The struggle with the museum brings out an aversion to injustice in Kwiatkowski. A form of misunderstanding and anger that also surfaces in Trupa Trupa's spine-chilling 'Never Forget'. In that song – inspired by Claude Lanzmann's nine-hour documentary Shoah (1985) – the singer addresses Holocaust deniers and sings that the voices of the deceased sound like a midnight choir. In the shoegaze-like 'Remainder', Kwiatkowski is less poetic, but instead opts for the repetitive, minimalist phrases with which he often sketches macabre situations: “It did not take place”, he sings, time and again.
“I am a son of my city,” says Kwiatkowski about his fascination with darkness. “The son of a city with a history full of terrible events.” Last year, that bloody history took on a new chapter when progressive mayor Paweł Adamowicz was stabbed to death at a benefit event. “That was a tragic event for all of Poland, but especially for Gdańsk, because the city had become very open-minded under his rule.” Gdańsk is an exception in Poland, where democracy has been severely eroded in recent years by far-right parties. For example, in December 2015, President Andrzej Duda of the conservative party Prawo i Sprawiedliwość (Law and Justice) signed a law limiting the power and independence of the Constitutional Court. Since then, that court no longer functions as a control body of the government. A month later, Duda signed a controversial media law allowing his government to appoint and fire the director and editor-in-chief of the public broadcaster. Duda's party is also putting more and more pressure on the judiciary in Poland. “Adamowicz was eventually killed by someone with mental problems, but there has been a lot of hatred for him and his progressive policies from far-right parties for years,” said Kwiatkowski. “Many people in Poland are afraid of change. They are afraid of everyone.”
Several times, Kwiatkowski describes this character trait as a form of devastation. He describes how the Polish population has been so devastated by its own history that people have become cynical. More than ninety percent of the people call themselves Catholic, but they actually don't believe in anything anymore, according to Kwiatkowski. “People hardly accept each other and don't love each other. They are humble and are suspicious of your success, especially abroad. When a well-known journalist from the United States writes about us, they ask how much we paid him. And when I dedicated our shows at South By Southwest to our murdered mayor, people thought I was being sarcastic. We still have a lot to learn here.”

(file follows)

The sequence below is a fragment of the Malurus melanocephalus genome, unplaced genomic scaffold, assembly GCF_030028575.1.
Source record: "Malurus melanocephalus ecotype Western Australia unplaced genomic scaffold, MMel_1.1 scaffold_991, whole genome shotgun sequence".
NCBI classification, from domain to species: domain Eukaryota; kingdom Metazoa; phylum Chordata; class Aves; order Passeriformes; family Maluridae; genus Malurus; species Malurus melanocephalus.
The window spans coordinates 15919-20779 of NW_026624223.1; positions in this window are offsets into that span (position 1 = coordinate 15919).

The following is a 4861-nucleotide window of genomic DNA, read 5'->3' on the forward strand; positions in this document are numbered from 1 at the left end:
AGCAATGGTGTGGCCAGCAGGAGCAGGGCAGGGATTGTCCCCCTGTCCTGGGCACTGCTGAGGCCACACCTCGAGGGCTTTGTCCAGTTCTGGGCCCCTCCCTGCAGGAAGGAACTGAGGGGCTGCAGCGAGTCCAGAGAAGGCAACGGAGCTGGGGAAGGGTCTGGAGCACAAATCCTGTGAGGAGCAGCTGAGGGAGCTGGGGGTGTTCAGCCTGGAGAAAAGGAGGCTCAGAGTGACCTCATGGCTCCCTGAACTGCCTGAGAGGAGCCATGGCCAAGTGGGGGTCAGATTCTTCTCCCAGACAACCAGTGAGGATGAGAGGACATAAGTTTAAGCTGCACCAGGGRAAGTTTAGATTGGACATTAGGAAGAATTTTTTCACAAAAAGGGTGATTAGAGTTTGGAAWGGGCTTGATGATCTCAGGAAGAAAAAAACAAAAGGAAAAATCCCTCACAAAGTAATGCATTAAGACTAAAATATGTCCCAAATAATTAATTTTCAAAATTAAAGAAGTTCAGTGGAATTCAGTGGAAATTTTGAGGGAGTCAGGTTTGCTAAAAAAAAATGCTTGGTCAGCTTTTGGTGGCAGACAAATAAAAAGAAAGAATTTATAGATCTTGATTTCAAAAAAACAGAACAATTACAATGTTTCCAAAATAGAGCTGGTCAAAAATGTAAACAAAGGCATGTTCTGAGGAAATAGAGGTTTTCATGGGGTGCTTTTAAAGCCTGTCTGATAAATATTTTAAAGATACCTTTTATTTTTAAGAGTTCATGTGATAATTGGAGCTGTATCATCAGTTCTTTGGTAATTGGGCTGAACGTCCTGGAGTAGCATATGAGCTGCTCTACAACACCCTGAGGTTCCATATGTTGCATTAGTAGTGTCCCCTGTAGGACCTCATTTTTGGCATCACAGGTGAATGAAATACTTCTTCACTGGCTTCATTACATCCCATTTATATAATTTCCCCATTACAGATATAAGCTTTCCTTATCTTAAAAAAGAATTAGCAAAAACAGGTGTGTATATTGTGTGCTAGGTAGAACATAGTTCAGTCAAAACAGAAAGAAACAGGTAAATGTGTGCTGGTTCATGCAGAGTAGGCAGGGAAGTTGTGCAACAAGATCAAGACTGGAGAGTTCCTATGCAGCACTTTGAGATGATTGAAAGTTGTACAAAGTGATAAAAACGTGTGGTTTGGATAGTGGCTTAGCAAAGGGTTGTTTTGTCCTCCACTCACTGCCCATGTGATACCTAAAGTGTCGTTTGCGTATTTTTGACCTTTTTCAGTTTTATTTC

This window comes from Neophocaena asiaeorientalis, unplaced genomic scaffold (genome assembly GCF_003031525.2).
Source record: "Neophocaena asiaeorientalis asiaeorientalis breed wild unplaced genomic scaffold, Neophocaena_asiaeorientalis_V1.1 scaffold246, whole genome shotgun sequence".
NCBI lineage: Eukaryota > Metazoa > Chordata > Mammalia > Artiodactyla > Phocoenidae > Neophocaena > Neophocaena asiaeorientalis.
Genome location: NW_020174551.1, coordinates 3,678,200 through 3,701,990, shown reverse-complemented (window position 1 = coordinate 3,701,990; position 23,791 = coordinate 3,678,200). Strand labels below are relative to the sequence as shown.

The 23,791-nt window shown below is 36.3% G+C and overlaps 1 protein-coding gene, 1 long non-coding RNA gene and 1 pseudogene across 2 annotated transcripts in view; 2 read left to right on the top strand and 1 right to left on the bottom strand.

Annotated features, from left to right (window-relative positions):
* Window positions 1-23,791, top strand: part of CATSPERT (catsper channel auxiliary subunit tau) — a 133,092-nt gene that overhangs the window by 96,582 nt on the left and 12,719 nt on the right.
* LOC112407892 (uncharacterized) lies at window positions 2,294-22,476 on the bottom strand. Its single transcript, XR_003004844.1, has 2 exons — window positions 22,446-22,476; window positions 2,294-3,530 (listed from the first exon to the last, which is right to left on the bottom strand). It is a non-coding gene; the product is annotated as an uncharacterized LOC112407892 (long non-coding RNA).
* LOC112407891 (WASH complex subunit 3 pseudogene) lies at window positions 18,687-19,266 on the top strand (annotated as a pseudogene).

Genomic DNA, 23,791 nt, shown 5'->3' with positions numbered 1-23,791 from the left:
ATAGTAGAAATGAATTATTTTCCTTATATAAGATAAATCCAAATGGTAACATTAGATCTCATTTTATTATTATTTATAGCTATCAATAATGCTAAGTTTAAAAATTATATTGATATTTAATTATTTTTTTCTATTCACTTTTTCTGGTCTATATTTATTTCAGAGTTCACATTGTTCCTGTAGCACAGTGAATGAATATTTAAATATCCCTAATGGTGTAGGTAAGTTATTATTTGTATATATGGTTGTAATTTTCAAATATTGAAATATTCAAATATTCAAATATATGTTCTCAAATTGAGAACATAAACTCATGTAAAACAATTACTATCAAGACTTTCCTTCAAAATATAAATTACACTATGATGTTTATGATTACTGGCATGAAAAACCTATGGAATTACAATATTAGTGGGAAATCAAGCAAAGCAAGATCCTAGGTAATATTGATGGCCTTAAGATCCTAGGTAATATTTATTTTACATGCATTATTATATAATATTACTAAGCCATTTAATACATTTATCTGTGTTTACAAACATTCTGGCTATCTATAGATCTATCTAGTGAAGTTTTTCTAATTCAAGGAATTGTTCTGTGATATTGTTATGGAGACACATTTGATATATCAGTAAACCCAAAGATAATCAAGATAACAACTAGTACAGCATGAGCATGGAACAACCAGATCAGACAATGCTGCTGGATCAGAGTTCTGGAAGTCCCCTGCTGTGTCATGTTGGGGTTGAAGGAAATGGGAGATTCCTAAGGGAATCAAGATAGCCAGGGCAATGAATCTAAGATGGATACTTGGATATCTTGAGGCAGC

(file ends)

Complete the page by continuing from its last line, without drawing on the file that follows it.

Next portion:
“Many people in Poland are afraid of change. They are afraid of everyone."
Kwiatkowski sees the acceptance of our own dark side as the main lesson. “If you can't see it, you won't be able to change. The dark side of humans remains to me one of the greatest mysteries of human existence. It seems as if we can't - or don't want to - see that side at all. Even people who kill entire nations think they are doing a great job.” He therefore emphasizes that Trupa Trupa's music is not exclusively about World War II, and that the group do not want to be known as 'that band who sing about World War II.' “In a much broader sense, our music deals with the human ability to hate and kill one another. It's true that almost all of my lyrics are about genocide and that I like to be inspired by documentaries and diaries, but it's not like I'm doing musical archeology, as some people claim. Especially in a dark period like this, it suddenly appears that our music is not only about the past, but also about the present. And above all, that our music is not about ourselves. That is my main goal: awareness of the potential evil in myself. I have to fight my inner Nazi and be aware that evil is not in bad people or some virus, but in myself. Art helps me with that. Art – Thomas Mann's books, Ingmar Bergman's films, Michael Haneke's films – makes me a better person. Or at least makes me try to be.”
“I think that is perhaps the most hopeful thought: beautiful things can arise from a cruel, dark situation. That is the second lesson I draw from the history of Gdańsk. As with Schopenhauer, there is also an optimistic side to the story.” Kwiatkowski talks extensively about Lech Wałęsa, who grew up when communism gripped Poland after World War II. He worked as an electrician at the so-called Lenin yard in Gdańsk and founded the independent trade union Solidarność (Solidarity) there in 1980. The organization would play an important role in the end of the communist regime in Poland and the Cold War as a whole. In 1990, Wałęsa, who had already been awarded the Nobel Peace Prize seven years earlier, became Poland's first democratically elected president. “He was a kind of Don Quixote, who barely knew what he was doing and set himself the seemingly impossible task of destroying communism. But in the end he succeeded. In a way I can relate to those Don Quixote-esque qualities. My ego is also big. If someone tells me I can't do something, I say, ‘Really? Well, pay attention then.' That's actually how it works within Trupa Trupa. We are not professional musicians. We don't really know how to play our instruments, or how to record. Our most beautiful music is always the result of mistakes. Maybe that's why we stand out, especially now.” Editor's note: this article was originally published in Dutch. Some quotes may have been altered in the translation.